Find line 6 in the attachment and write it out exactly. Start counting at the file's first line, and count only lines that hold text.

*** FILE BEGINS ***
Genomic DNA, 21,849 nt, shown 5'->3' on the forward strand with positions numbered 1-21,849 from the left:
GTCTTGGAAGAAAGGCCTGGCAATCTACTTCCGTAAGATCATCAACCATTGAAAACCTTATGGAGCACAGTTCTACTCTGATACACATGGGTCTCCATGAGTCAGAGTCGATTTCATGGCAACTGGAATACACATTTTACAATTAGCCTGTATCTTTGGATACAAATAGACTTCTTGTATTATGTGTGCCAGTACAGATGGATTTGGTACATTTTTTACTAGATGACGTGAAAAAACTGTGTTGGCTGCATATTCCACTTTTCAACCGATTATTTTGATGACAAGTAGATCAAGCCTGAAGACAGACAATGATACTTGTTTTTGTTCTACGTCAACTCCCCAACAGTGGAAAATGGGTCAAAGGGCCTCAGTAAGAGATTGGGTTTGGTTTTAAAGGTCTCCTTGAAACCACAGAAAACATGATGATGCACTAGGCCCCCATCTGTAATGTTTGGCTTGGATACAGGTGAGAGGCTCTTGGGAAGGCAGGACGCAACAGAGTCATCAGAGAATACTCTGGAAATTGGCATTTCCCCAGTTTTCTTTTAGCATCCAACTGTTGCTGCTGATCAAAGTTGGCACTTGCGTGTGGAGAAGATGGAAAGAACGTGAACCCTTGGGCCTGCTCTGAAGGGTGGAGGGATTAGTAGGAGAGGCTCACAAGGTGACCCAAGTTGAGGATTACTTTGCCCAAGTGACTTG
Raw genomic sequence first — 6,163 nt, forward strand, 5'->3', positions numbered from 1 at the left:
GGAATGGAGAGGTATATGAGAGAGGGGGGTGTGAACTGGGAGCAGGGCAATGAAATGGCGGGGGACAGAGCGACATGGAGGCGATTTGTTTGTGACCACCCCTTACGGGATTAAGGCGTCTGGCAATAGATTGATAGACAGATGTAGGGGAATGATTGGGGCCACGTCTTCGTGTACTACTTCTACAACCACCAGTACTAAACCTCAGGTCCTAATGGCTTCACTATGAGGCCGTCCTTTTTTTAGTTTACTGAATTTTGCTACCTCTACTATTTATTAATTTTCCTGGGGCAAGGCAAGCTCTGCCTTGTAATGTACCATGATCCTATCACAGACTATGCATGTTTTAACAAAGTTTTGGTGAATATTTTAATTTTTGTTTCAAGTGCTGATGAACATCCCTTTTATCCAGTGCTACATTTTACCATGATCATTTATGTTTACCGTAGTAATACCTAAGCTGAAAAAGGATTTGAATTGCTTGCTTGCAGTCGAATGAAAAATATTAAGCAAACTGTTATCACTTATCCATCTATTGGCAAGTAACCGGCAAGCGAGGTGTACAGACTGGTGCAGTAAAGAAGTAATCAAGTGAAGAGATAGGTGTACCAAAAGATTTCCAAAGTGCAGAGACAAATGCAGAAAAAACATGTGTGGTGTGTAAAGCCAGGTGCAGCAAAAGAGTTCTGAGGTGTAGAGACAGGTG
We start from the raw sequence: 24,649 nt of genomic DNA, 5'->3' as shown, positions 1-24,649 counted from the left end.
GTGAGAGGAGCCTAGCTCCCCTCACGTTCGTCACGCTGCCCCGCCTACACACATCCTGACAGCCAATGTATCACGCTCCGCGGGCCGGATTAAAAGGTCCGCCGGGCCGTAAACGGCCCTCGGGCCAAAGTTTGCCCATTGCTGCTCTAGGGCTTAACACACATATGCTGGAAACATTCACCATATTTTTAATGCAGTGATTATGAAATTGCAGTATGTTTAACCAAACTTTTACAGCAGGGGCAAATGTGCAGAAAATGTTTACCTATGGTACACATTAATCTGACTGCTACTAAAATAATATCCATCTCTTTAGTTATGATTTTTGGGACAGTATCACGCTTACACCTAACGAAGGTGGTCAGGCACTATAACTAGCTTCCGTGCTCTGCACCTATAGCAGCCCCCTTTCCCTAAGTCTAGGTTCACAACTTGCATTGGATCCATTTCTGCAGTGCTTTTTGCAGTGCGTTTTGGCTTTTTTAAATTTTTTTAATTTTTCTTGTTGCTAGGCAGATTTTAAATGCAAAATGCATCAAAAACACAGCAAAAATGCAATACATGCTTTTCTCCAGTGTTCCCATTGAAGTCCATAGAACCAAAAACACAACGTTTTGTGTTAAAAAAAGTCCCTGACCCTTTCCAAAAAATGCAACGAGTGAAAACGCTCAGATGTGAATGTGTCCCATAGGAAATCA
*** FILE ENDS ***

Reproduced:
GTGAGAGGAGCCTAGCTCCCCTCACGTTCGTCACGCTGCCCCGCCTACACACATCCTGACAGCCAATGTATCACGCTCCGCGGGCCGGATTAAAAGGTCCGCCGGGCCGTAAACGGCCCTCGGGCCAAAGTTTGCCCATTGCTGCTCTAGGGCTTAACACACATATGCTGGAAACATTCACCATATTTTTAATGCAGTGATTATGAAATTGCAGTATGTTTAACCAAACTTTTACAGCAGGGGCAAATGTGCAGAAAATGTTTACCTATGGTACACATTAATCTGACTGCTACTAAAATAATATCCATCTCTTTAGTTATGATTTTTGGGACAGTATCACGCTTACACCTAACGAAGGTGGTCAGGCACTATAACTAGCTTCCGTGCTCTGCACCTATAGCAGCCCCCTTTCCCTAAGTCTAGGTTCACAACTTGCATTGGATCCATTTCTGCAGTGCTTTTTGCAGTGCGTTTTGGCTTTTTTAAATTTTTTTAATTTTTCTTGTTGCTAGGCAGATTTTAAATGCAAAATGCATCAAAAACACAGCAAAAATGCAATACATGCTTTTCTCCAGTGTTCCCATTGAAGTCCATAGAACCAAAAACACAACGTTTTGTGTTAAAAAAAGTCCCTGACCCTTTCCAAAAAATGCAACGAGTGAAAACGCTCAGATGTGAATGTGTCCCATAGGAAATCA